Archaeologists excavating a 6th-century church in southern Turkey unearthed a mosaic made by a former slave who thanked God after being freed.
Archaeologists continue to work in the area where, in 2007, while attempting to plant a young orange tree in his garden, Mehmet Keles stumbled upon the church, formerly known as the Church of the Holy Apostles, as well. as mosaics including animal figures, stone tombs, and bone remains, in the Arsuz district of Hatay province.
In recent excavations, archaeologists have found the area with mosaics, including a peacock figure and an inscription in which a slave thanked God after being freed.
Ayse Ersoy, director of the Hatay Archaeological Museum, told Anadolu agency that Hatay is known for its history, nature and culture and that the Arsuz district has occupied an important place as a port city since l ‘Antiquity.
Ersoy said the church and mosaics found in the area are important for knowing what the city looked like in the 6th and 12th centuries.
“A three-aisled basilica has been unearthed here. There are mosaics on the floor of the church, ”she said. “An inscription was unearthed, and it was clear that this church is named after the Church of the Three Apostles.”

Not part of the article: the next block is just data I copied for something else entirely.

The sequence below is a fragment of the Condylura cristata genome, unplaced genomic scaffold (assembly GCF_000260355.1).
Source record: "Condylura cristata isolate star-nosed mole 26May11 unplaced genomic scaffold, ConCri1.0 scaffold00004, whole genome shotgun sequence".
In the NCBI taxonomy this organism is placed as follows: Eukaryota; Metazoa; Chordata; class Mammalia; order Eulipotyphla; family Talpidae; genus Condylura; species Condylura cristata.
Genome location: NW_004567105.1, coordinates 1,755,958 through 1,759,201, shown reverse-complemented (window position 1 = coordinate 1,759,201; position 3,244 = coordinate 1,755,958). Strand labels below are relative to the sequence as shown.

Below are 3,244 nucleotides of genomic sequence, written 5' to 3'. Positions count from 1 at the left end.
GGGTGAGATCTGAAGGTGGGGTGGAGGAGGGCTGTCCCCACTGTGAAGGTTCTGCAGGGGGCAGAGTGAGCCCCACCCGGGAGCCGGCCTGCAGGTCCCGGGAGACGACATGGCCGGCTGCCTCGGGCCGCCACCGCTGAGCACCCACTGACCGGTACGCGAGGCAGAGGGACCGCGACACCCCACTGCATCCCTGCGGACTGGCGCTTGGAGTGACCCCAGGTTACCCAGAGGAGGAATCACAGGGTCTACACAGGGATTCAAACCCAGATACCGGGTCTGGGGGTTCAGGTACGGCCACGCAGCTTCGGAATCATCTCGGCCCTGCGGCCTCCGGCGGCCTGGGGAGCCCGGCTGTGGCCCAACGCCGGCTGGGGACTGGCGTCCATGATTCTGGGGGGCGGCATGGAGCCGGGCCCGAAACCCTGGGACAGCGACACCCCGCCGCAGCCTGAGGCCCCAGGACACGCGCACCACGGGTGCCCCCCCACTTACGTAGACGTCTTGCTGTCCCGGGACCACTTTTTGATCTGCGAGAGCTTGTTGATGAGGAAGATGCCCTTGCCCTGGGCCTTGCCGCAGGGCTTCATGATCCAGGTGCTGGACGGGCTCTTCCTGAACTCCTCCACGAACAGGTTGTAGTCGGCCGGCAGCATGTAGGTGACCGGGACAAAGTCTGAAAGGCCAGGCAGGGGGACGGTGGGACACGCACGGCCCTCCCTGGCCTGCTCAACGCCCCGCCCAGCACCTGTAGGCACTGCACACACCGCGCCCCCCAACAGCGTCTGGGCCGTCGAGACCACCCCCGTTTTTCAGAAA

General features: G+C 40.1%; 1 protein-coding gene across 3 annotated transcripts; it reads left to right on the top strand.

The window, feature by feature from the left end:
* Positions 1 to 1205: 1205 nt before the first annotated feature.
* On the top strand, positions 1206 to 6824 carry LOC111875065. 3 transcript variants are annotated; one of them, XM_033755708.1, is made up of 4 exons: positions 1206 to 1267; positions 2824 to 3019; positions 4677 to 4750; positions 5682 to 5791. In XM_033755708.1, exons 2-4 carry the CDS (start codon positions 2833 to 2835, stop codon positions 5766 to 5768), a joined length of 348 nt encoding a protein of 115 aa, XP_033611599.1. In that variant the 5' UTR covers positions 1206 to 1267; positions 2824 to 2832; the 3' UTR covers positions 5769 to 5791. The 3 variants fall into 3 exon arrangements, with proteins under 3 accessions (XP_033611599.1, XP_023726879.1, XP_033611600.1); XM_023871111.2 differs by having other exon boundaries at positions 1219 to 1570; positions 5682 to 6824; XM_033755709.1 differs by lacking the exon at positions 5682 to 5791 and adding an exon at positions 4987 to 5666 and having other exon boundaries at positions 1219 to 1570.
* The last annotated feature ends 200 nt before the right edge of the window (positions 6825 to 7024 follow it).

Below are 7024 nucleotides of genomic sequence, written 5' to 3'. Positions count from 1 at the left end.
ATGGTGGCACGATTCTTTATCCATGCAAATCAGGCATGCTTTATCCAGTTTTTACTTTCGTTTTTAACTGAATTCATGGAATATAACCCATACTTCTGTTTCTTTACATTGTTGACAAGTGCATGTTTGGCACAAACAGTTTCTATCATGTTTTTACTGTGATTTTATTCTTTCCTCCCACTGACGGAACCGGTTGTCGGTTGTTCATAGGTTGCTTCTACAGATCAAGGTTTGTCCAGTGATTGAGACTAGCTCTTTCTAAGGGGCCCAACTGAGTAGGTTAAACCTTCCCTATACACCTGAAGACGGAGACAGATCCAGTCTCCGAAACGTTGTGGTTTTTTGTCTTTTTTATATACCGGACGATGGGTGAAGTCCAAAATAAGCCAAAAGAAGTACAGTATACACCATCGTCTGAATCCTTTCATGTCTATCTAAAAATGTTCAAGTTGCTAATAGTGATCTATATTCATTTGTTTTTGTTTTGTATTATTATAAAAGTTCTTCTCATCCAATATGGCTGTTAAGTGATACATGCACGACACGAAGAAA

Noting that another area of mosaic was unearthed during this year’s excavation, she said researchers unearthed “a mosaic made by a slave to thank God after his emancipation.”
“There are peacocks and an inscription on the mosaic. And it shows paradise, ”she added.
– ‘This place will be opened as an open-air museum’
Pointing out that many local and foreign tourists flock to the city for beach tourism, Ersoy said they aimed to open the church by building a roof over it.
“This place will be open to visitors as an open-air museum. History, sand and sea will be presented to our local and foreign visitors as a whole, ”she added.
Noting that there could be a large settlement in the areas where the church is located, Ersoy said excavations in the area will continue.